September 27, 2012

Autism and Child Social Security Disability Benefits

One of the most rewarding parts of my job as a disability lawyer is helping disabled children and their families get the benefits they deserve.  After hearing about the daily struggles  families face when they have disabled children, it is hard not to take a personal interest in their cases.  I believe a larger percentage of my practice is made up of Supplemental Security Insurance (SSI) claims involving children than in the practices of many of my fellow Social Security disability attorneys.  In fact, sometimes other attorneys refer children’s cases to me because they simply do not handle children’s disability claims.  I have noticed that more and more of my child clients have been diagnosed on the autism spectrum, and I have found that many of these cases have unique issues that must be addressed in order to enhance the chances of a favorable outcome.

The Social Security Administration (SSA) uses six “domains” of functioning to determine how a child’s daily living is affected by the child’s disability.  These domains are:

  • Acquiring and using information
  • Attending and completing tasks
  • Interacting and relating with others
  • Moving about and manipulating objects
  • Caring for yourself
  • Health and physical well-being.

A child is considered disabled if the child either has “marked” limitations in two of these domains, or “extreme” limitations in one of them.

I have found that many autistic children have extreme limitations in interacting and relating with others.  Individuals with autism may have difficulty holding simple conversations with others, suffer from language difficulties, or repeat words or phrases (echolalia).  I have noticed many of these children do not have the ability to recognize the simple social cues most of us take for granted.  In my experience, most of these kids are smart, and I mean really smart, but their inability to interact and relate with others can interfere with their ability to function in a regular classroom setting.  Some of these children have Individual Education Programs (IEPs) to help structure classroom subjects in a more suitable way for them to learn.

Do I have a magic wand for helping all of these families win their Social Security disability claim?  No, but I do have experience in preparing cases to ensure that the Administrative Law Judge (ALJ) has all the information needed to understand how autism affects a child’s functioning.  This information includes:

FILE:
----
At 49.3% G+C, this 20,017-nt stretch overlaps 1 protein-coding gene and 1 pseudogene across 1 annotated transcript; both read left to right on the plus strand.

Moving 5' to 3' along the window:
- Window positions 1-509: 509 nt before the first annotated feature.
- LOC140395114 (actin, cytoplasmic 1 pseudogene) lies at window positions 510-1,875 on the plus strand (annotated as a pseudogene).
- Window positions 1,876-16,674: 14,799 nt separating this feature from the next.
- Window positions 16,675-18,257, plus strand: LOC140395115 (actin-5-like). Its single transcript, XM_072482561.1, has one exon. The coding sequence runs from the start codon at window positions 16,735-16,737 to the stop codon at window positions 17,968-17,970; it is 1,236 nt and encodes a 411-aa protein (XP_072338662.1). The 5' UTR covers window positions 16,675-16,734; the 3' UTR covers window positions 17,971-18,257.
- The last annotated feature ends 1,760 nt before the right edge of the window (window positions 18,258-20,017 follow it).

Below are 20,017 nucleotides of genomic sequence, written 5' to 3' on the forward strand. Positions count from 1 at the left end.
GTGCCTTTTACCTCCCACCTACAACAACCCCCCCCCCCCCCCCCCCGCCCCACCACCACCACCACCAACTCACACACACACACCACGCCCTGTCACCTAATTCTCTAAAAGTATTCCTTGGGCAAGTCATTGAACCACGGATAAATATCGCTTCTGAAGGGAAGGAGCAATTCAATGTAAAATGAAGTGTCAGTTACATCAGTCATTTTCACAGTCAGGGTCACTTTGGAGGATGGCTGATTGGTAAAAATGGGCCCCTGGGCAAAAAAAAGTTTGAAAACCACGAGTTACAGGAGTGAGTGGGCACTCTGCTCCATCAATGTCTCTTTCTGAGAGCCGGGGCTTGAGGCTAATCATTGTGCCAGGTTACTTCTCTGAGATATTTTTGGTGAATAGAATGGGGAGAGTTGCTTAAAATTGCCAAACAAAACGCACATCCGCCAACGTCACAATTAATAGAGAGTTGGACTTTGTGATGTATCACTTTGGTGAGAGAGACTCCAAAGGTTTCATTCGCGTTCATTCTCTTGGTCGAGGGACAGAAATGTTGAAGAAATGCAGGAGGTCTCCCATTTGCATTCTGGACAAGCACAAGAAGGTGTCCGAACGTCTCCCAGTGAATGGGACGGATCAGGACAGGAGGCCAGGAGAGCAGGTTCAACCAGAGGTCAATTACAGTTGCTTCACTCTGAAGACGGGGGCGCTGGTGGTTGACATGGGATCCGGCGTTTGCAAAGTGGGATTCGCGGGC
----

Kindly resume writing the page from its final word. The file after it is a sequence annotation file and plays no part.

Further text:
• Complete school records showing the kinds of accommodations and assistance the child receives during the school day, as well as grade reports, teacher comments, and progress reports.
  • Good medical records from doctors, therapists, and any other treating provider stating a clear diagnosis, including progress notes that reveal the provider’s professional observations and opinions.
  • Medical records related to any physical impairments for which the child receives treatment.
  • Medical source statements.  I strive to contact the medical professionals treating the child to obtain their written opinions, based on professional training and personal interaction with the child, about how the autistic child’s symptoms and behaviors fit under Social Security’s standards for disability.

Please keep in mind that even if your child suffers from severe autism, you may not qualify for SSI if your household income and resources rise above a certain level because SSI is a needs-based program.  To find out if you qualify for Supplemental Security Income (SSI) for your autistic child, you should contact the SSA and file an initial application.

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